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Title: Statistical models of elasticity in main chain and smectic liquid crystal elastomers
Author: Adams, J. M.
Awarding Body: University of Cambridge
Current Institution: University of Cambridge
Date of Award: 2005
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In the strongly nematic state main chain liquid crystalline polymers have hairpin defects along their length. When these chains are cross-linked together they show unusual elastic properties experimentally. The elastic properties of a main chain elastomer are modelled here by calculating the stiffness of chains with hairpin defects and of those without. The dramatically different spring constants motivate a non-affine model for deformation of the resulting elastomer. The chains with hairpin defects are less stiff than those without and so take up more of the macroscopic strain. As the elastomer is stretched the macroscopic strain becomes more concentrated in the elastically weaker hairpinned chains, and so the rubber shows a plateau in its stress-strain curve. A mechanisms of developing a polarisation in chiral main chain LCE is analysed. In this mechanism the dipoles of the chiral monomers can be aligned by a shear deformation. It is shown that the polarisation of a pure LCE is zero in equilibrium due to rotation of the detector. The response of the director must be altered in a specific way in order to realise a non-zero result. Three methods of circumventing this result are explored: oscillating shear, pinning the detector with smectic layers, and using a mixture of chiral and non-chiral chains. Each of these methods is shown to produce a polarisation which is much larger per unit stress than that of quartz crystal. A fully non-linear model of elasticity in smectic A elastomers is developed from a phantom network model. The rigid constraints required by the layered smectic system are analysed from a geometric perspective. This model is then used to look for soft modes in biaxial smectic. A elastomers and smectic C elastomers. A general procedure for the calibration of soft modes is developed and specific examples of soft modes given.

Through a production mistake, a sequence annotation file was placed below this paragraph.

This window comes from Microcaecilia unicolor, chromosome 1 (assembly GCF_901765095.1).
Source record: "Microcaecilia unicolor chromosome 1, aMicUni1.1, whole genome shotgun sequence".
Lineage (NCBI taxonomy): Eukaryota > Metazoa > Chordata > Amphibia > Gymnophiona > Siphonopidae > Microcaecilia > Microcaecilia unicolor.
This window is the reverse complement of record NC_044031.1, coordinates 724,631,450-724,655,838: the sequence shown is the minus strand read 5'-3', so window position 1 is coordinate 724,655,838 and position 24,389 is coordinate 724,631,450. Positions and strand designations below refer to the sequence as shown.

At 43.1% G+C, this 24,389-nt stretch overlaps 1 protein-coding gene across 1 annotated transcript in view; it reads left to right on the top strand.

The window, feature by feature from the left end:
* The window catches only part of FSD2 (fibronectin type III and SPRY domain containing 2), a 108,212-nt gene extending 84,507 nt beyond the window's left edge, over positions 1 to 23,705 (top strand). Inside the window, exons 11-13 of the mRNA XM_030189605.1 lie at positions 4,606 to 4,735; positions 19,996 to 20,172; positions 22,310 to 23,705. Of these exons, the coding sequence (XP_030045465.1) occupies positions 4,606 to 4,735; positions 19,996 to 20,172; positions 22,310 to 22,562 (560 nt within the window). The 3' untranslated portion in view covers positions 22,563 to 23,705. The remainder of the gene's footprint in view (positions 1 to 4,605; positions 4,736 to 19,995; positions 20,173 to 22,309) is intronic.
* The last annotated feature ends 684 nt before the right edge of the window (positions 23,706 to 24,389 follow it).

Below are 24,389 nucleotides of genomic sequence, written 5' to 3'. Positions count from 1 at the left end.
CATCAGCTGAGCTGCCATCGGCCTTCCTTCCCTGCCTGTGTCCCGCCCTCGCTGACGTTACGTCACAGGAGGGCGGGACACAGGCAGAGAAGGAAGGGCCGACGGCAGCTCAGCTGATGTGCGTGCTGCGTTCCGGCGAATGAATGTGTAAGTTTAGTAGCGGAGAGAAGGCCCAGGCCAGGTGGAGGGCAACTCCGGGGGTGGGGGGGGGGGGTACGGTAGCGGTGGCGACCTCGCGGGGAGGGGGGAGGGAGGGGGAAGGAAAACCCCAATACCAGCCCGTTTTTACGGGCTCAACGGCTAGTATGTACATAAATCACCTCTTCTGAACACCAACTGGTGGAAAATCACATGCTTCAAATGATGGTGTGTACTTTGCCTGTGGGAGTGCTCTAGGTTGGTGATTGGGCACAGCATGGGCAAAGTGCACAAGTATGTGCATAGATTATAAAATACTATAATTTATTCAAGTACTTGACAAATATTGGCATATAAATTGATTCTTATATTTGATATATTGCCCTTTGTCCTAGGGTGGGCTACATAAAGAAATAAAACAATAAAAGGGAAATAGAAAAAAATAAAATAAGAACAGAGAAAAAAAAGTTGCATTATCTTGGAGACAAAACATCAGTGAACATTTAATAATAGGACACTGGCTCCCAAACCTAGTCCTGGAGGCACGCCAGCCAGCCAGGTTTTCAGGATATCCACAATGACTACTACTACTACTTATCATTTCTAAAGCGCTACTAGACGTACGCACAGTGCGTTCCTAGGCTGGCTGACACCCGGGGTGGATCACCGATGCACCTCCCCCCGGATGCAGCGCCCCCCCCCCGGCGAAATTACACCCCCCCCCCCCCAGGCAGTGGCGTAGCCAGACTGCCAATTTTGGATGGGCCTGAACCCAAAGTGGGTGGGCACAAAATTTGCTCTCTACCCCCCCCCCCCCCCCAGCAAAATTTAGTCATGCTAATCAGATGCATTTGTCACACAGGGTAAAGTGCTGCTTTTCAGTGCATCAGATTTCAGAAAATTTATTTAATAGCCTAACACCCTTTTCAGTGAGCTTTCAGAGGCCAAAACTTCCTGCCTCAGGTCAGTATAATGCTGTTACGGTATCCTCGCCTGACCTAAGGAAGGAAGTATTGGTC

Supervisor: Not available Sponsor: Not available
Qualification Name: Thesis (Ph.D.) Qualification Level: Doctoral
EThOS ID:  DOI: Not available